Kitchen Histories in Modern North Africa
Gaul, Ann Marie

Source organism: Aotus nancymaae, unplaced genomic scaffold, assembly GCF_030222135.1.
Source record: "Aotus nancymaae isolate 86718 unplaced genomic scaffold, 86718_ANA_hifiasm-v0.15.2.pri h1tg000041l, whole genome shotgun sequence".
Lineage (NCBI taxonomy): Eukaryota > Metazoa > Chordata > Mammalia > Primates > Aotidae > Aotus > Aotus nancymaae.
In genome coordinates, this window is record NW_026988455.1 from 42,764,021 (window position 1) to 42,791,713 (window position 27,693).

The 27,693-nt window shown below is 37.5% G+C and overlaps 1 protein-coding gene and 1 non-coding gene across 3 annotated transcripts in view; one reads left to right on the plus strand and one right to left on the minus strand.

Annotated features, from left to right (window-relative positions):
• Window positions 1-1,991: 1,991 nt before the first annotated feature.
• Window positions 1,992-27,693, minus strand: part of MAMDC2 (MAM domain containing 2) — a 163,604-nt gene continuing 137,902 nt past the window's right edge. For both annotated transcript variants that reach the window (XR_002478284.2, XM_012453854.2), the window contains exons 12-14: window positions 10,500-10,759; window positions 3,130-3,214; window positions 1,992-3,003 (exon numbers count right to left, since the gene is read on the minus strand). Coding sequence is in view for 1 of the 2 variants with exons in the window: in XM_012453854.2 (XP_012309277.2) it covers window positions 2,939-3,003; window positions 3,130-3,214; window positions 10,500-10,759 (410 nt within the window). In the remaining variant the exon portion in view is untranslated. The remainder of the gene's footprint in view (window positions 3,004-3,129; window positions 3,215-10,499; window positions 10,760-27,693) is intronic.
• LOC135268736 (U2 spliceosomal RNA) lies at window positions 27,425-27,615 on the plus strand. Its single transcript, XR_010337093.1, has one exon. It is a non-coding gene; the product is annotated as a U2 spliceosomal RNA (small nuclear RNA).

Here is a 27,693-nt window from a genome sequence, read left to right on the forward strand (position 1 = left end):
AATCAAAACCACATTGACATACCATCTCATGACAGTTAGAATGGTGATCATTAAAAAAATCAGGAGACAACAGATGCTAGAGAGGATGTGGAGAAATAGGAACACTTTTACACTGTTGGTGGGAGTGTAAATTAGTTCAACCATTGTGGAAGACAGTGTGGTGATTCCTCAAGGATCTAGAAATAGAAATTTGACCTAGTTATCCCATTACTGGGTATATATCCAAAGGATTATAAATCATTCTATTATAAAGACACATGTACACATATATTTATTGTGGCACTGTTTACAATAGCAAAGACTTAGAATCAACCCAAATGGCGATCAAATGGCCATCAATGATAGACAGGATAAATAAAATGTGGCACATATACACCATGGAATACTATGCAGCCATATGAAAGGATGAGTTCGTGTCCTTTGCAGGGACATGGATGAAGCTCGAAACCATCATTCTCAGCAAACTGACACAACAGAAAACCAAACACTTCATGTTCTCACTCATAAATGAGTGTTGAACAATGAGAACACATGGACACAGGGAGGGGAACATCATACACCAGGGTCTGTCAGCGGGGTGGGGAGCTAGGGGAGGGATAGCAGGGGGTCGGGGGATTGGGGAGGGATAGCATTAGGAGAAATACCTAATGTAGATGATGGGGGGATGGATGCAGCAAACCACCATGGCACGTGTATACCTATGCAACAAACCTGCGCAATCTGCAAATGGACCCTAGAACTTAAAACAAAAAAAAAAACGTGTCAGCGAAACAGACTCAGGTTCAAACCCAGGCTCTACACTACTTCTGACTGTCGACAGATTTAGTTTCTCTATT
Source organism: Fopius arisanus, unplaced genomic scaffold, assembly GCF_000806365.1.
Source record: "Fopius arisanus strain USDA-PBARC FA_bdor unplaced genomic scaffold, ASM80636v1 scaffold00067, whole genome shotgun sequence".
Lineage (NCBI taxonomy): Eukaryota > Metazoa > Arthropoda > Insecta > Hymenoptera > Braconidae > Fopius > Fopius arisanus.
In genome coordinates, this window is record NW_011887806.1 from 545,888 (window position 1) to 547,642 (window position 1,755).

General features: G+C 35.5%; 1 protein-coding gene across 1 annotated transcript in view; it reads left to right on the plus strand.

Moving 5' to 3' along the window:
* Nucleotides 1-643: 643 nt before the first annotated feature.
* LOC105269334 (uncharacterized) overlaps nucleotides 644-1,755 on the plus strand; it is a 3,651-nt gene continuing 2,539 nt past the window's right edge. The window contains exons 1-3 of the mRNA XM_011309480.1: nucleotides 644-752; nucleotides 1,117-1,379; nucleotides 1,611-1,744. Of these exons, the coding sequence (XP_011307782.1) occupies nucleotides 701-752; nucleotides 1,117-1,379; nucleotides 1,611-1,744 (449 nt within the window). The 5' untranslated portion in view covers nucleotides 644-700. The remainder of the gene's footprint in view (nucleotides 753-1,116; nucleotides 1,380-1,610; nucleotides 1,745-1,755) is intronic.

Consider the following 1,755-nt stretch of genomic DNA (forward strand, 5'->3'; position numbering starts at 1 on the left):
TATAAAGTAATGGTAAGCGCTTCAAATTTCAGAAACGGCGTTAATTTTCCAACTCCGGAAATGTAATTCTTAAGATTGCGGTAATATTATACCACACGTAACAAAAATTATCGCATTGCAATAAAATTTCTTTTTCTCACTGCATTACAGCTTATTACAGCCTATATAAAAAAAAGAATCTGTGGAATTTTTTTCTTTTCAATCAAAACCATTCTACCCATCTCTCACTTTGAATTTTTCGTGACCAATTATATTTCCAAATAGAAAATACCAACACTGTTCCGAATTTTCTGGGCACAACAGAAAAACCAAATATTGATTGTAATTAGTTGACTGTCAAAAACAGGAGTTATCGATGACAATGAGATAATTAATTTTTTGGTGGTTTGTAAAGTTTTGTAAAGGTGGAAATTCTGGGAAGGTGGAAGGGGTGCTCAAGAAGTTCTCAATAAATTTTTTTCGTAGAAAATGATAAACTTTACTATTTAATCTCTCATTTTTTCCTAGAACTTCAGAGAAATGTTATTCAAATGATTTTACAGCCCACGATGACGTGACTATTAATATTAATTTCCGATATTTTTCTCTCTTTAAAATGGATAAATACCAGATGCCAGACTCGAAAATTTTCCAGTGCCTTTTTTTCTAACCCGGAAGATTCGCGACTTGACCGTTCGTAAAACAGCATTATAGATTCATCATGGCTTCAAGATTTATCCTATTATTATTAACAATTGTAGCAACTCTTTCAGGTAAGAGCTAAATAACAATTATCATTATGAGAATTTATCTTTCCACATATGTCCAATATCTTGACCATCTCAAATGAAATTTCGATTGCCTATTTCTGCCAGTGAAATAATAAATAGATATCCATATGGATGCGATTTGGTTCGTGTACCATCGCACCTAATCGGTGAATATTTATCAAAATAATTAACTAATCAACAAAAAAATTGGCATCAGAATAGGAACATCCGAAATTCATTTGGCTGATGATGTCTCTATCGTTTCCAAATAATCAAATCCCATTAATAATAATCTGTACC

This dissertation is a comparative study of modern Egypt and Morocco from the turn of the twentieth century through the 1970s, narrated through the lens of the urban middle-class kitchen. Scholars of the region have paid increasing attention to domestic spaces and the politics of gender in the formation of national identity, but with a tendency to focus on written sources, nationalist movements, and formal concepts. I suggest that the notions of modern home and family that underpinned nationalist politics and cultures in Egypt and Morocco cannot be fully understood without an exploration of the kitchen as b oth a conceptual and material space. By tracing the histories of cooking stoves and cookware, cookbooks, and foods associated with “national cuisines,” I use the kitchen to tell a narrative that grounds abstract processes in everyday material, affective, and sensory contexts. I show how the home kitchen was crucial to the formation of modern national cultures as well as the figure of the middle-class housewife as a new kind of worker, and the concept of domestic happiness.The dissertation uses literary analysis, archival data, and ethnography to explore relationships between dominant discourses and quotidian experiences. These methods bridge the seams that both connect and differentiate vernacular accounts from formal histories, domestic spaces from publics, and rationalizing tendencies from intuitive ones. By pursuing a comparative approach with examples from comparable yet distinct cases, I also highlight the historical contingencies entailed in the emergence of modern home kitchens. Why did Arabic cookbooks written for women emerge as a popular genre in Egypt in the 1950s and 60s, but not Morocco? How did similar models of gas stoves become attached to different subjectivities, sensibilities, and cookware materials in each society? Why was middle-class refinement associated with urban dishes featuring cinnamon and saffron in Morocco, but hybrid dishes featuring béchamel or other European techniques in Egypt? In addressing these questions, I contend that everyday culinary practices and spaces were essential to forging new understandings of national identity, gender, and class––often in ways that elided or overwrote existing narratives and categories.
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